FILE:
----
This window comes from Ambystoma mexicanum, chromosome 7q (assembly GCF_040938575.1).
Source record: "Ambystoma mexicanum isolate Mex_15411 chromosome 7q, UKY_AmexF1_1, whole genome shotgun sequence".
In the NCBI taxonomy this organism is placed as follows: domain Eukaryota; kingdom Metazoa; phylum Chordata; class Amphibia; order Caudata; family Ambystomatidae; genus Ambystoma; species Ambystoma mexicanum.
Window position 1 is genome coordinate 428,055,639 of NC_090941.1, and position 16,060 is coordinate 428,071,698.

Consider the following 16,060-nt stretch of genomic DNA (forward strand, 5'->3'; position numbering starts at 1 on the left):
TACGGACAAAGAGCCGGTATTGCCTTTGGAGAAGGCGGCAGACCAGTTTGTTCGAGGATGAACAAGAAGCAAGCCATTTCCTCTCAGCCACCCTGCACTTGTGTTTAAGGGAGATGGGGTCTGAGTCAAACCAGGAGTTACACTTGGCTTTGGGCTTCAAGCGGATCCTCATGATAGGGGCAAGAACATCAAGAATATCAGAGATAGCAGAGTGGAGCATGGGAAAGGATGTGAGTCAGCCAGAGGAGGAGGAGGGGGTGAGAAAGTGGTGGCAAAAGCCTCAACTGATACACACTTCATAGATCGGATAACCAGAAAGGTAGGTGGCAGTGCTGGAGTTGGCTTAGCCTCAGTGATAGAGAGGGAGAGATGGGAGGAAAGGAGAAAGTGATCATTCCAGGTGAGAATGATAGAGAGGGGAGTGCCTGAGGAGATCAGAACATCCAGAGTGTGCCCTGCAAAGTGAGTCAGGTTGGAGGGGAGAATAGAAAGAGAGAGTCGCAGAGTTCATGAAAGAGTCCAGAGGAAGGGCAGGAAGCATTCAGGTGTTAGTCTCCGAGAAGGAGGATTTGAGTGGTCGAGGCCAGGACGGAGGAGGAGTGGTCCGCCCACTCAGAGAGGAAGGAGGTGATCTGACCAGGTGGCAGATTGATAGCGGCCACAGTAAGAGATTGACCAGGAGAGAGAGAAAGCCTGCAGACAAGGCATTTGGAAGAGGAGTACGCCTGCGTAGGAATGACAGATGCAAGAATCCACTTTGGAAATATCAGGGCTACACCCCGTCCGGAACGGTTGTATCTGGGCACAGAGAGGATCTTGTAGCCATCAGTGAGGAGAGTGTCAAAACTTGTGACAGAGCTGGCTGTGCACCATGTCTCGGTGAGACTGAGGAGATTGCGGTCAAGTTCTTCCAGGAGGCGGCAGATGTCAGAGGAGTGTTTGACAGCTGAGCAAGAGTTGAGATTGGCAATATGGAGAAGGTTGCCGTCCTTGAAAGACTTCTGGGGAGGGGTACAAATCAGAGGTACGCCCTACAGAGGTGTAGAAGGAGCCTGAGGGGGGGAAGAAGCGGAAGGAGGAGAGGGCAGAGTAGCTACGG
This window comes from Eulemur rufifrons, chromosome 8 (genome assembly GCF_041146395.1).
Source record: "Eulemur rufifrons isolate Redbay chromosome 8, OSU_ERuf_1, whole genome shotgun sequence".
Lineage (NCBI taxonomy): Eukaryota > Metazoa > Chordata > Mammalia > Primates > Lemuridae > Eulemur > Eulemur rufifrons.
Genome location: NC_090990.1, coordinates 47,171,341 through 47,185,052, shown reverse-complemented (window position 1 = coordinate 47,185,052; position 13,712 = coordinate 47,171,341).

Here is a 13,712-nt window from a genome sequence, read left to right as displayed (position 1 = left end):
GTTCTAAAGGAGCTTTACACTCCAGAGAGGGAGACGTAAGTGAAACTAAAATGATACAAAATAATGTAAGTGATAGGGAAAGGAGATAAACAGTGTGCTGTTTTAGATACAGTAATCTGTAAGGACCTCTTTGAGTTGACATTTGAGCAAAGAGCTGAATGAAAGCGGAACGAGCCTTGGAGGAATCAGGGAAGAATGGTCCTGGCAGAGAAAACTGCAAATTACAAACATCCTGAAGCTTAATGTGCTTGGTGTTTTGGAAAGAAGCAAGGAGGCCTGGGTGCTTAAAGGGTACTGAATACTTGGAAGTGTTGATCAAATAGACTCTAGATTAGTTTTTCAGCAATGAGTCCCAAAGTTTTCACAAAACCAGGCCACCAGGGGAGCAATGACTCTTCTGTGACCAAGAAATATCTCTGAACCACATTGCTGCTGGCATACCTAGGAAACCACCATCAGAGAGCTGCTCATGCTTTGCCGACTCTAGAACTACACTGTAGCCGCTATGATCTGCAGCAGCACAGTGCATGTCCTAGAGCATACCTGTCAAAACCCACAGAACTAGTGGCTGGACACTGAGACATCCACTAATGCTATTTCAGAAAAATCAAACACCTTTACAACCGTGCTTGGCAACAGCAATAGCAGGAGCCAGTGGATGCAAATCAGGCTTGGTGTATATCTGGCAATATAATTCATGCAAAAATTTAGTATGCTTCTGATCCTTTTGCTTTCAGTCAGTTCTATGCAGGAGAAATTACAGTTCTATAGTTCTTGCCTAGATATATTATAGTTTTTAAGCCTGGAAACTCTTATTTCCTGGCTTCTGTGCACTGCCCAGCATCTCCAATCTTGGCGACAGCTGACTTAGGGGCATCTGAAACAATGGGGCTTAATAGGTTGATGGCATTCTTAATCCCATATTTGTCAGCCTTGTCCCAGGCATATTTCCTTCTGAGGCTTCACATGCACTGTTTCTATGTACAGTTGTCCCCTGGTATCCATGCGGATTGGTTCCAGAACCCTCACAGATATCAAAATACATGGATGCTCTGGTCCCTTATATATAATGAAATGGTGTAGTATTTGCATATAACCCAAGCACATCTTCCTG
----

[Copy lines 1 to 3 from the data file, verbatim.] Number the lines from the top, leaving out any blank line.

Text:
This window comes from Ambystoma mexicanum, chromosome 7q (assembly GCF_040938575.1).
Source record: "Ambystoma mexicanum isolate Mex_15411 chromosome 7q, UKY_AmexF1_1, whole genome shotgun sequence".
In the NCBI taxonomy this organism is placed as follows: domain Eukaryota; kingdom Metazoa; phylum Chordata; class Amphibia; order Caudata; family Ambystomatidae; genus Ambystoma; species Ambystoma mexicanum.